The CBO released its analysis of the employment and budgetary effects of minimum wage increase yesterday. Advocates from both sides of the isle will seize on the reports findings to “prove their point” about the (de)merits of increasing the minimum wage. I found Jared Bernstein’s Economix blog on the subject pretty even-handed:
It is important to recognize that there is a very wide range of estimates from which the budget agency can choose, as shown in the chart below, which plots results of the employment effect from dozens of studies (from a recent set of slides from the White House Council of Economic Advisers). This wide range does not imply that the budget office made a mistake, though it looks to me as if it applied a higher job-loss estimate than is the current consensus among economists who’ve closely studied the issue.
As the chart shows, the employment impact from this “meta-analysis” clumps around zero, which is why the report finds that the policy is a significant net plus from the perspective of low-wage workers: Many more workers get a raise from the policy than are displaced from their jobs.
In fact, the study points out that the range, or confidence interval, around their central estimate ranges from a “very slight decrease” to one million. The authors guess that there’s a two-thirds chance that the true estimate is in that range.
There is no policy I can think of that generates only benefits without any costs, and policy makers always have to weigh the two sides. In the case of the minimum wage, on the benefits side of ledger, the budget office shows that 16.5 million low-wage workers would directly get a much-needed pay increase at no cost to the federal budget.
There is one paragraph of the report Bernstein does not seize on, which I believe merits greater consideration:
An increase in the minimum wage also affects the
employment of low-wage workers in the short term
through changes in the economy-wide demand for goods
and services. A higher minimum wage shifts income from
higher-wage consumers and business owners to low-wage
workers. Because those low-wage workers tend to spend a
larger fraction of their earnings, some firms see increased
demand for their goods and services, boosting the
employment of low-wage workers and higher-wage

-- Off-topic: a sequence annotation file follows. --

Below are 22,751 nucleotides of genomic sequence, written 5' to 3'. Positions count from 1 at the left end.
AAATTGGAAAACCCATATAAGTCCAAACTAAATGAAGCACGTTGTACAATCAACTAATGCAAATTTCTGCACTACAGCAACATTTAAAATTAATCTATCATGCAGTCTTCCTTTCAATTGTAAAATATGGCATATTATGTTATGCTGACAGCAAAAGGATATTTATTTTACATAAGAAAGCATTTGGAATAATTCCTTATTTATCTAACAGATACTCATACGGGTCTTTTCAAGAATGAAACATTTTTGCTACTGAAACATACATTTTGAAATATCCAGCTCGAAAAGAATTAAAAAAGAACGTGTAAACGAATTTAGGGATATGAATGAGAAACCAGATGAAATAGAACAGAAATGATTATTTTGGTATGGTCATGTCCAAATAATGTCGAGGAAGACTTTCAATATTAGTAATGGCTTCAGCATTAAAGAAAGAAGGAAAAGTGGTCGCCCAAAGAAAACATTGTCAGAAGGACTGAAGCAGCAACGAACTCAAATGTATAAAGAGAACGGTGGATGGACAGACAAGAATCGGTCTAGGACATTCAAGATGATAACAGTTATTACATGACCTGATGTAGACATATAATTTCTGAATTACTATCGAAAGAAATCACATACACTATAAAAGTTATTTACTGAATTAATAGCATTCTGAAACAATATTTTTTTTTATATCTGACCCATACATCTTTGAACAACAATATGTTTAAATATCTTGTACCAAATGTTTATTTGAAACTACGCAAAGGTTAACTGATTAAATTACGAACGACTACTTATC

workers alike. That effect is larger when the economy is
weaker, and it is larger in regions of the country where
the economy is weaker. (p. 7)
The positive employment effect of increasing the minimum wage (redistributing money to lower income individuals who, by definition, spend a greater share of every dollar earned; i.e. people who have a higher “marginal propensity to consume”) is “larger when the economy is weaker“.
Can there be any question that the economy is currently very weak? Specifically, aggregate demand is most depressed for the poorest, who have seen decreases in real household income over the past decade(s) (as opposed to the wealthiest 1%, who have captured 95% of income gains since 2009).
It is, therefore, quite reasonable to assume that job losses will be closer to the “very slight decrease” end of the CBO range, if indeed they are negative at all (an assumption that is directly in line with “the current consensus of economists who have studied the issue closely”).
The other findings of the report are fairly straightforward: 16.5 million workers will benefit from a $10.10 minimum wage by 2016, 900,000 will be raised out of poverty, with negligible effects on the federal budget:
“CBO concludes that the net effect on the federal
budget of raising the minimum wage would probably be
a small decrease in budget deficits for several years but a
small increase in budget deficits thereafter.” (p. 14)
Given that any budget forecast after “several years from now” borders on divination, one can even conclude that raising the minimum wage would actually result in a net gain for the federal budget. Spending on automatic stabilizers will fall (automatically) as poorer families / individuals rise above certain income thresholds. On the other hand, lower tax revenues are estimated to come from wealthier individuals, whom tend to find ways to have an effective tax rates below what their income bracket would suggest. In other words, spending cuts will occur automatically, while drops in tax revenue are considering tax revenues that may never have been realized in the first place.
As Mr. Bernstein concluded, no policy change is without trade-offs. However, it seems pretty clear that, in the current context, the benefits of increasing the minimum wage far outweigh the losses. So when you hear conservative politicians beating the “1,000,000 jobs lost drum” and/or the “increasing the deficit drum” over the next few months, question whether that estimate is reasonable or simply an attempt to turn public support against a common sense policy reform.